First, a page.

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This Is Why Women Feel The Cold More Than Men

This Is Why Women Feel The Cold More Than Men

In case you hadn't noticed, it's been pretty chilly of late - just look at what happened to Chicago - but apparently some people feel the cold a bit more than others.

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There could in fact be a very good reason why your wife or girlfriend is always asking you to whack up the heating or turn the fire on.

A study by two Dutch scientists found that women simply feel the cold much more easily than men and are more susceptible to lower temperatures.

The published paper suggested that women are comfortable at a temperature 2.5C warmer than men, which is around 24 to 25C.

But why?

Professor Paul Thornalley, from Warwick Medical School, has put it down to differences in the average metabolic rate and how much heat men and women produce.

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He says this 'may explain why there is a difference in environmental temperature required for comfort between males and females'.

According to research, women have a slower resting metabolic rate which means they produce less heat. Credit: PA
According to research, women have a slower resting metabolic rate which means they produce less heat. Credit: PA

A person's metabolism is responsible for producing energy, including heat, as well as growth.

The resting metabolic rate is minimal level of energy a person expends while we are at rest, and the average woman has a lower metabolic rate than men.

Prof Thornally told the BBC: "A great determinant of resting metabolic rates is the fat free body mass in people's bodies."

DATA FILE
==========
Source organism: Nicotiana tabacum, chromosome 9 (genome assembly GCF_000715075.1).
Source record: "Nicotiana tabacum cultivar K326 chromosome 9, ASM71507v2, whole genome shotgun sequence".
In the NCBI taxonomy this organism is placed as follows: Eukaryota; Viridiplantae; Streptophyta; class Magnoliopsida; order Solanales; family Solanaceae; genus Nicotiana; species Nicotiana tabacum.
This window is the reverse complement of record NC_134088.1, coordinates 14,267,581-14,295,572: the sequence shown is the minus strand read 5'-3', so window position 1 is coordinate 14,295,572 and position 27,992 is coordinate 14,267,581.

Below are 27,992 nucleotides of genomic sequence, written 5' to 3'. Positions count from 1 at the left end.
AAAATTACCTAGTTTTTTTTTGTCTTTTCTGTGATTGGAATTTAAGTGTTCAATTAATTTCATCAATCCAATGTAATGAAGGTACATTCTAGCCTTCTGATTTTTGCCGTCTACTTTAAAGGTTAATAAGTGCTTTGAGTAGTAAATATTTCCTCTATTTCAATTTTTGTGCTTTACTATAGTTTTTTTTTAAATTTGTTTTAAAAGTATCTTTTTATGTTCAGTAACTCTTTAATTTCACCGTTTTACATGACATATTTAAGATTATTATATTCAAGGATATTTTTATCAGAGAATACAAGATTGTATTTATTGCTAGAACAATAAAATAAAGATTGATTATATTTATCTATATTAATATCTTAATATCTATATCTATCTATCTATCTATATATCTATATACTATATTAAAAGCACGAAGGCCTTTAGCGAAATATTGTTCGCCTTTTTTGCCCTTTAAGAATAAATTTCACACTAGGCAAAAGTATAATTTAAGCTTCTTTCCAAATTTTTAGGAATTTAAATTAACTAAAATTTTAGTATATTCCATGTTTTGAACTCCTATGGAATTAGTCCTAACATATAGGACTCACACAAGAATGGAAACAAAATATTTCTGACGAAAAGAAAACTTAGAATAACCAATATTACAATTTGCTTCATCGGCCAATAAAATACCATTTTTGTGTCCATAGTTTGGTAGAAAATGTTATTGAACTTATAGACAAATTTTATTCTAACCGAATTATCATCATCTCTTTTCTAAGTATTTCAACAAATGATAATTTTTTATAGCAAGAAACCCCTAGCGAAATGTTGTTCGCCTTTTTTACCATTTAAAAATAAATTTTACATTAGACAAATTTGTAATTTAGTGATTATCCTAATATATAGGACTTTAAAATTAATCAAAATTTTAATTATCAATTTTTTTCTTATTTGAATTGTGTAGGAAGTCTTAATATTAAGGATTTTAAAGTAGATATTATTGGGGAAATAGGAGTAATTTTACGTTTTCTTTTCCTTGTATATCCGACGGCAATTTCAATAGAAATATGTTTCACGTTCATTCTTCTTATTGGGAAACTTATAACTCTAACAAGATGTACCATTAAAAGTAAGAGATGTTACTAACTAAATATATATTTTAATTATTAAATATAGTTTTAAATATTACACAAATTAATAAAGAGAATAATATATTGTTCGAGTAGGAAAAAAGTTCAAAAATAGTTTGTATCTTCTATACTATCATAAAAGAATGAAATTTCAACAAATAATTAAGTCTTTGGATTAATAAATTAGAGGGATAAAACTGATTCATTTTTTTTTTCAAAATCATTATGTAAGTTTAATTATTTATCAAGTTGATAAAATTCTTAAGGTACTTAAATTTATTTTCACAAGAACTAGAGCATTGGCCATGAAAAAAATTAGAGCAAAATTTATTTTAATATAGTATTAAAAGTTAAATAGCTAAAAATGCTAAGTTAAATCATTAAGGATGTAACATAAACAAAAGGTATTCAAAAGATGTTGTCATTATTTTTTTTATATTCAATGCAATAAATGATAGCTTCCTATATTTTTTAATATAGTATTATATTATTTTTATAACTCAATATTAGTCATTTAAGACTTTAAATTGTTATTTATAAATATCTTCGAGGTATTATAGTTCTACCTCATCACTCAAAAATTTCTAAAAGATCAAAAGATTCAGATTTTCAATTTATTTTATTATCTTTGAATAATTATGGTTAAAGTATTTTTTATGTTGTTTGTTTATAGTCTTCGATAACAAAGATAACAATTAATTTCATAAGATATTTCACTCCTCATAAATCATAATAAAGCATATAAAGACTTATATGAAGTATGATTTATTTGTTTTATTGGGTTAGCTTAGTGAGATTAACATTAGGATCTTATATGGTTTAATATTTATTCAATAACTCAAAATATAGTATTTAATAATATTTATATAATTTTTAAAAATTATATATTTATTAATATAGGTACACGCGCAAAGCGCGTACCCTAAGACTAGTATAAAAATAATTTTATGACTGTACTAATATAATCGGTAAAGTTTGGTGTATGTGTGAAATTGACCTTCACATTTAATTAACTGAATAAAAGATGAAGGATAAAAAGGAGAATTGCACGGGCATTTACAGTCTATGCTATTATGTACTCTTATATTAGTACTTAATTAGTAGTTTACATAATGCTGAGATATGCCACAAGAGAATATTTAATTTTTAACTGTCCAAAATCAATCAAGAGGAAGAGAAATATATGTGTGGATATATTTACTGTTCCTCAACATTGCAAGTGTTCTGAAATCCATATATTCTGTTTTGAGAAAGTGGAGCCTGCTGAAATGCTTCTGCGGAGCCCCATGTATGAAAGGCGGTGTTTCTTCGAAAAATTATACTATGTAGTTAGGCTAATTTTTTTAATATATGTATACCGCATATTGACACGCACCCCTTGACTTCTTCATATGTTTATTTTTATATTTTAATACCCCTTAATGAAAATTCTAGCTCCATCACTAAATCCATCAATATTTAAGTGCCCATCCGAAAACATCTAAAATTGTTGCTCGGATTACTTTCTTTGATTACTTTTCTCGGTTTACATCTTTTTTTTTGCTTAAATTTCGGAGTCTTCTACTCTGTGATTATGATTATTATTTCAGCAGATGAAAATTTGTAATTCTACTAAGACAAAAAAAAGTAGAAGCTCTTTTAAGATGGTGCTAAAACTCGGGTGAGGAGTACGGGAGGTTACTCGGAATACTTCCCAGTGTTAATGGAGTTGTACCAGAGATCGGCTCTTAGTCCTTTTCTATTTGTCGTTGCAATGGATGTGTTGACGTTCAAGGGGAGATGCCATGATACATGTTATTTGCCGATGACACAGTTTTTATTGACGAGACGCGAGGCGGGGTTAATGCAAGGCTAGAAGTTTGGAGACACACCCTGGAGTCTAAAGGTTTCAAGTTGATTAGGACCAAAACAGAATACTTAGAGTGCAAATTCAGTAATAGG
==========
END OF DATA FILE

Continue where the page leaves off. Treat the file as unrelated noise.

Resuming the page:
He says this accounts for up to 60 per cent in the difference in the sexes, because as men have more 'fat free body mass', such as bones and muscle, their resting rates are much higher.


Another reason is something called 'brown fat', which is where the body produces heat involuntarily, a process called thermogensis.

Brown fat is often found in the neck and shoulders but it can vary from person to person. In a recent study, Aaron Cypess, head of the Diabetes, Endocrinology and Obesity Branch at the National Institute of Diabetes and Digestive and Kidney Diseases, found it in the chests and down the spines of some young men.

And because men have a higher proportion of body mass which is able to produce heat, they don't feel the cold as easily as women.

But it's not all bad news, as it also means that during those warm summer months men are much more sensitive to hot weather, because they have a higher metabolic rate which means they get warmer quicker.


Featured Image Credit: PA

Topics: Weather, World News, Interesting, Health

Dominic Smithers

Dominic graduated from the University of Leeds with a degree in French and History. Like you, Dom has often questioned how much use a second language has been. Well, after stints working at the Manchester Evening News, the Accrington Observer and the Macclesfield Express, along with never setting foot in France, he realised the answer is surprisingly little. But I guess, c'est la vie. Contact us at [email protected]

 

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